Tournament Fishing - Getting Involved

5/7/2018 9:38 AM

Tournament Fishing- Getting involved

By David Obirek

It’s spring and if you’re like me and other competitive anglers you’ve got a jump on planning the upcoming open water tournament season. Depending on popularity amongst other factors tournaments can fill up quickly. But not every angler competes or aspires to take their fishing skills to the next level. I would say that most people are just happy with wetting a line on those warm summer days and keeping things simple. However what about those that love the challenge of competition and want to stretch their love of fishing as far as it can go. Tournament fishing can seem intimidating which may bring an accelerated level of anxiety that is often enough to keep some away from ever trying it. But what you need to know is that every person who currently competes in tournaments regardless of how competitive or successful they have become have started off at this very same place.

My start on the tournament scene happened approximately 15-years ago however I wasn’t fishing. My first experience in tournaments came as a volunteer and eventually a tournament director. There are many components to tournaments and volunteering can be a great introduction that might just help ease the nerves. Volunteering exposes you to all of the aspects of competitive angling and is a great learning tool by just observing. This will also serve as a great networking opportunity and a way to meet new people including those competing. The majority of anglers especially the ones that I have met over the years are open to giving advice and sharing their own personal experiences on the tournament scene. Even with all the knowledge in-hand, at some point you will just need to take that plunge and get your feet wet.

There are a variety of tournament styles and selecting one that fits your skill level is important. I wouldn’t recommend a novice angler to enter a highly skilled event with a significant cash and or prize payout. These events usually attract the seasoned veterans from near and far and have costly entry fees. Learning to walk before you run is a great way to scale yourself onto the tournament scene. There are many fun tournaments and derbies with low cost entries that make them an ideal starting point for the budget conscious person. In most cases they still offer you the opportunity to win cash and prizes but in a much less competitive atmosphere. Regardless of the tournament level, formats and rules are usually similar which will help build up your confidence and comfort level.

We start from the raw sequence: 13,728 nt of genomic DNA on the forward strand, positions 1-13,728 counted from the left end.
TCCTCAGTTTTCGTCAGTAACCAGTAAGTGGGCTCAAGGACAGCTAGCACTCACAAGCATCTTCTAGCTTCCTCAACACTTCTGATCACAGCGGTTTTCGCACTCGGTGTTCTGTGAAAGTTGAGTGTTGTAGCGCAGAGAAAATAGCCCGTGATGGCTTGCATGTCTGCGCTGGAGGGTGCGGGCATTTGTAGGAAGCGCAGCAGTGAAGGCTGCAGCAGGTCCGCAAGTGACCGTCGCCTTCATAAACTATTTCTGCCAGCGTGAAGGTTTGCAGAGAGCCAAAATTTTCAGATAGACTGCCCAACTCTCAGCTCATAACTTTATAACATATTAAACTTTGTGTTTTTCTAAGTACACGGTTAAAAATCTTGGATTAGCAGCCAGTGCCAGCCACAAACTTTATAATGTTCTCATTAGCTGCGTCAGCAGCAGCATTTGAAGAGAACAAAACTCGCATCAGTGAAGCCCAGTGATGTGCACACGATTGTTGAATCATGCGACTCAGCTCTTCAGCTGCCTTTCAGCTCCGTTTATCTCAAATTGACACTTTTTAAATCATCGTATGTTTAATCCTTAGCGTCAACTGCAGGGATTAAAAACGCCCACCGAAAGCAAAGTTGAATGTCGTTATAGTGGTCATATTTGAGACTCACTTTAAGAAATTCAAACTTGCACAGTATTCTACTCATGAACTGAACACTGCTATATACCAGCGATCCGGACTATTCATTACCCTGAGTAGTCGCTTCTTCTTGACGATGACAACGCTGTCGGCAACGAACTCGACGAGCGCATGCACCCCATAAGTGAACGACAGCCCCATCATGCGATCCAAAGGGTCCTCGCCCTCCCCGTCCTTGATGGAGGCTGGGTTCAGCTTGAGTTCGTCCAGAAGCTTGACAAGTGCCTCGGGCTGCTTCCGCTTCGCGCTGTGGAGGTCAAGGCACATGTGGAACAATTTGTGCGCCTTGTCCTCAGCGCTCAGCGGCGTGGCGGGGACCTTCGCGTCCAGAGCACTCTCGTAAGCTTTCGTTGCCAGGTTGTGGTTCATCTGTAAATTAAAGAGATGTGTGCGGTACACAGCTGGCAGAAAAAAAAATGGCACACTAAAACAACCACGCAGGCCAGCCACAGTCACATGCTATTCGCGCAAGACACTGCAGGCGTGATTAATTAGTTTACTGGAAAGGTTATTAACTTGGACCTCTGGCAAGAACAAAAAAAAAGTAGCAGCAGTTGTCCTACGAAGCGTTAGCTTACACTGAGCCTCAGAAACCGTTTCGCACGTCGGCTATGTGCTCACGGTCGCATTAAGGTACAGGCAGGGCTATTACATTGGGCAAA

Things to first look at when considering entering your first tournament:

  • Entry Fee amount
  • Team or individual tournament
  • Location
  • Target Species
  • One day or multi-day event
  • Tournament Rules including any specific regulations related to the body of water where the event is being held
  • Weigh-in format or CPR (Catch, Photo, Release)
  • Boat required or is shore fishing allowed
  • Competitive or family type derby

All competitive tournaments require you to be in a boat and to have items such as a working live-well. There are many fun oriented tournaments that are shore fishing based and is a great way to get kids involved while getting the beginner angler involved. Finding that right tournament to get you started is important in setting the course forward while enjoying the fun and energy that tournament angling can bring regardless of level.

Take the time to search your local tourism association or angling club and see what’s planned in your region this summer. Make a point of taking that next step and get in on all of the hype because once you try it I can guarantee you will be hooked. 

David Obirek is a freelance fishing columnist with the Selkirk Journal Newspaper and is featured monthly in “The Fishing Journal”. Based out of Selkirk, Manitoba, Canada, David is also a competitive walleye angler and a member of the Central Walleye Trail (CWT). You can follow David on twitter (@walleye_dave), Facebook (@thefishingjournalselkirk), Instagram (@thefishingjournal) or visit thefishingjournal.ca 

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David Obirek